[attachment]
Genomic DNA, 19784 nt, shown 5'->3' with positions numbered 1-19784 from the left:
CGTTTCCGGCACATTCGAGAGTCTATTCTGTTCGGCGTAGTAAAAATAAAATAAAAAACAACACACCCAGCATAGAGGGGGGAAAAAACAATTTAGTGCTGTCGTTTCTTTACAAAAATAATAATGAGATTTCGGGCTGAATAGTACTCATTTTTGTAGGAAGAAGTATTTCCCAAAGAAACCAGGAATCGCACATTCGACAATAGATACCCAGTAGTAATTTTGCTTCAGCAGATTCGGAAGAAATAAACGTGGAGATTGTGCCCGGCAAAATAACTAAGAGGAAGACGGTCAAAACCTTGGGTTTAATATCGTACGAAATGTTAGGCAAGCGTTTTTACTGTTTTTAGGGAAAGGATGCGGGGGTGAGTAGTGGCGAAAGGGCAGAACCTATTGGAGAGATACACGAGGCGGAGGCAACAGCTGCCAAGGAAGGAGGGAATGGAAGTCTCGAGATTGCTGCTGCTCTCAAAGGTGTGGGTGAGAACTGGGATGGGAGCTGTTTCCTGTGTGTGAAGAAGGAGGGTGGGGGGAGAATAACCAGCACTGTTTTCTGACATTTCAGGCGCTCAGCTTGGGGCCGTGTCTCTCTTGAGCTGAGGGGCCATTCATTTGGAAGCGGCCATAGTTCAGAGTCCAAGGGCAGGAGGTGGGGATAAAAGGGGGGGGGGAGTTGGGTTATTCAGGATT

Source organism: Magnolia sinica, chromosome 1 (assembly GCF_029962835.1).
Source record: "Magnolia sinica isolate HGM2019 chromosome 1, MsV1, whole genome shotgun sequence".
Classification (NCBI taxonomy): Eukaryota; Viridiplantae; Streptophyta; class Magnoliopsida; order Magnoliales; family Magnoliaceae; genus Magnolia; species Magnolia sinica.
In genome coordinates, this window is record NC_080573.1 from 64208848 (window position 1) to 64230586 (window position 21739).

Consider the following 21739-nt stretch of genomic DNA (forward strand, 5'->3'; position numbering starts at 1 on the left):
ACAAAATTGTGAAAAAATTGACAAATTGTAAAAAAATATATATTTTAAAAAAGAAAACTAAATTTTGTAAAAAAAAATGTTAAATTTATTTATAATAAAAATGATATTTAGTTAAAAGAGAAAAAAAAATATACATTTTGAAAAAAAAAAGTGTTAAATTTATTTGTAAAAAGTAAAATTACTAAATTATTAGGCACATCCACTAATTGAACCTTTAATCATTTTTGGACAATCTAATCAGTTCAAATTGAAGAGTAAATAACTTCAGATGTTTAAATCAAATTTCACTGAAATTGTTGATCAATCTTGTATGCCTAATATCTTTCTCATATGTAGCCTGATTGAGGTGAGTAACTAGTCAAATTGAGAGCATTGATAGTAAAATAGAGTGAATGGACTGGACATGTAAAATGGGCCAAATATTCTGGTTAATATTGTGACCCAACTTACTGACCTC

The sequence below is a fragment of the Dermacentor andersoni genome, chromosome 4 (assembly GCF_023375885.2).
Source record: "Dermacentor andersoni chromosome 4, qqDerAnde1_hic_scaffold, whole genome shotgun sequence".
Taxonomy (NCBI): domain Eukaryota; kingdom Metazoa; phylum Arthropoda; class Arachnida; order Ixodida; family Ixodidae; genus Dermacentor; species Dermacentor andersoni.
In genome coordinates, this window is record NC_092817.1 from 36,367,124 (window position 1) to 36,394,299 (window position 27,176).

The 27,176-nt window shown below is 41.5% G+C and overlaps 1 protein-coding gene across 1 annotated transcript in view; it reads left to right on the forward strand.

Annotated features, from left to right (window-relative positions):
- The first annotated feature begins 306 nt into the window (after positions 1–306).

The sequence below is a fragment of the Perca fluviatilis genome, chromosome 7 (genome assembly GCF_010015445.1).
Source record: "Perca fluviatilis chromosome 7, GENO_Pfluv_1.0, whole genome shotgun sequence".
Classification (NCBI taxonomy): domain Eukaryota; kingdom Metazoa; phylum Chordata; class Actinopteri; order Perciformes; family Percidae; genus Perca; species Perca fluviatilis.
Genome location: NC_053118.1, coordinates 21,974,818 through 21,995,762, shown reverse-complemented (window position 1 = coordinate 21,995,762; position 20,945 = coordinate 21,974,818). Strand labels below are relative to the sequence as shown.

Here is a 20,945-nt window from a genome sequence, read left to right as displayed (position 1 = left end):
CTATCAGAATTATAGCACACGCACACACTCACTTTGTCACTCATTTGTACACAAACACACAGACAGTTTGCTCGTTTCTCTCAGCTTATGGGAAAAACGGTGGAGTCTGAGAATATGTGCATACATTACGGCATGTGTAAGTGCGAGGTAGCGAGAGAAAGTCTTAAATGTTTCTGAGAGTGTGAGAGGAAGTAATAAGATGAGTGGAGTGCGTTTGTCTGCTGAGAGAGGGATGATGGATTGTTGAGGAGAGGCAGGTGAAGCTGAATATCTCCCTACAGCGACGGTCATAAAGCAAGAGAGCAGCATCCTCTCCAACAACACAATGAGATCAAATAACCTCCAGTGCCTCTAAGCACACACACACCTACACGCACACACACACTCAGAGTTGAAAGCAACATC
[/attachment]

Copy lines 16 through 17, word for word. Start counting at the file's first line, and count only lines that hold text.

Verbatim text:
The sequence below is a fragment of the Perca fluviatilis genome, chromosome 7 (genome assembly GCF_010015445.1).
Source record: "Perca fluviatilis chromosome 7, GENO_Pfluv_1.0, whole genome shotgun sequence".